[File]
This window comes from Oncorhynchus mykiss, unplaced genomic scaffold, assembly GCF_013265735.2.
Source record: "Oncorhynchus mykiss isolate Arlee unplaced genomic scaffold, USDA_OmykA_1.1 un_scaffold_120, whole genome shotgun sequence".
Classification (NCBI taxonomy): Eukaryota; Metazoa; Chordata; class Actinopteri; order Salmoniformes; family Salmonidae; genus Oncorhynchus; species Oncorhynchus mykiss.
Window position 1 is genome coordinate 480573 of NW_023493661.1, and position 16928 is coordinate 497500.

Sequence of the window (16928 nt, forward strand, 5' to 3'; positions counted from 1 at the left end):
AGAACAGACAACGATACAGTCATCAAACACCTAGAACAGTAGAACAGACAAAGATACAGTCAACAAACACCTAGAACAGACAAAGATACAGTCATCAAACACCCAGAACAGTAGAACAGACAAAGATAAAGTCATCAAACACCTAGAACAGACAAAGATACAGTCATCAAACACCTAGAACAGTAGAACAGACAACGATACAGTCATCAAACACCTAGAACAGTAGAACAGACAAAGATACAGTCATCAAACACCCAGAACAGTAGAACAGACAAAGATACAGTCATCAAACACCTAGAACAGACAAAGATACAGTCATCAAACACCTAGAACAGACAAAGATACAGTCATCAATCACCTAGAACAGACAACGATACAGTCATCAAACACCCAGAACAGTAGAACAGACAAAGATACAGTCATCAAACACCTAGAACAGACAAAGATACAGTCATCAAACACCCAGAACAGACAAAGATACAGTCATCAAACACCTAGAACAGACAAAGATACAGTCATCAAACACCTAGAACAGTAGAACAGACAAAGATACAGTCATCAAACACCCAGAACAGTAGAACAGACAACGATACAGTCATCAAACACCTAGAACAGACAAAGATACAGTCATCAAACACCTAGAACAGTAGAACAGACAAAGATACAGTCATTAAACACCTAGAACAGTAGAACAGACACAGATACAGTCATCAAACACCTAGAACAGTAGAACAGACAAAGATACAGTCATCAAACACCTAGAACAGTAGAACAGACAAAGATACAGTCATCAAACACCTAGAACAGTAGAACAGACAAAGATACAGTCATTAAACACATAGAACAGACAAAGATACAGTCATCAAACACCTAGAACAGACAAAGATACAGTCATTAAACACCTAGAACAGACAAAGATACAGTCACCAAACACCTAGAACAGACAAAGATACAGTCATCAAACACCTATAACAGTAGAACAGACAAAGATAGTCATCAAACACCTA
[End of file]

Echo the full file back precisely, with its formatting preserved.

This window comes from Oncorhynchus mykiss, unplaced genomic scaffold, assembly GCF_013265735.2.
Source record: "Oncorhynchus mykiss isolate Arlee unplaced genomic scaffold, USDA_OmykA_1.1 un_scaffold_120, whole genome shotgun sequence".
Classification (NCBI taxonomy): Eukaryota; Metazoa; Chordata; class Actinopteri; order Salmoniformes; family Salmonidae; genus Oncorhynchus; species Oncorhynchus mykiss.
Window position 1 is genome coordinate 480573 of NW_023493661.1, and position 16928 is coordinate 497500.

Sequence of the window (16928 nt, forward strand, 5' to 3'; positions counted from 1 at the left end):
AGAACAGACAACGATACAGTCATCAAACACCTAGAACAGTAGAACAGACAAAGATACAGTCAACAAACACCTAGAACAGACAAAGATACAGTCATCAAACACCCAGAACAGTAGAACAGACAAAGATAAAGTCATCAAACACCTAGAACAGACAAAGATACAGTCATCAAACACCTAGAACAGTAGAACAGACAACGATACAGTCATCAAACACCTAGAACAGTAGAACAGACAAAGATACAGTCATCAAACACCCAGAACAGTAGAACAGACAAAGATACAGTCATCAAACACCTAGAACAGACAAAGATACAGTCATCAAACACCTAGAACAGACAAAGATACAGTCATCAATCACCTAGAACAGACAACGATACAGTCATCAAACACCCAGAACAGTAGAACAGACAAAGATACAGTCATCAAACACCTAGAACAGACAAAGATACAGTCATCAAACACCCAGAACAGACAAAGATACAGTCATCAAACACCTAGAACAGACAAAGATACAGTCATCAAACACCTAGAACAGTAGAACAGACAAAGATACAGTCATCAAACACCCAGAACAGTAGAACAGACAACGATACAGTCATCAAACACCTAGAACAGACAAAGATACAGTCATCAAACACCTAGAACAGTAGAACAGACAAAGATACAGTCATTAAACACCTAGAACAGTAGAACAGACACAGATACAGTCATCAAACACCTAGAACAGTAGAACAGACAAAGATACAGTCATCAAACACCTAGAACAGTAGAACAGACAAAGATACAGTCATCAAACACCTAGAACAGTAGAACAGACAAAGATACAGTCATTAAACACATAGAACAGACAAAGATACAGTCATCAAACACCTAGAACAGACAAAGATACAGTCATTAAACACCTAGAACAGACAAAGATACAGTCACCAAACACCTAGAACAGACAAAGATACAGTCATCAAACACCTATAACAGTAGAACAGACAAAGATAGTCATCAAACACCTA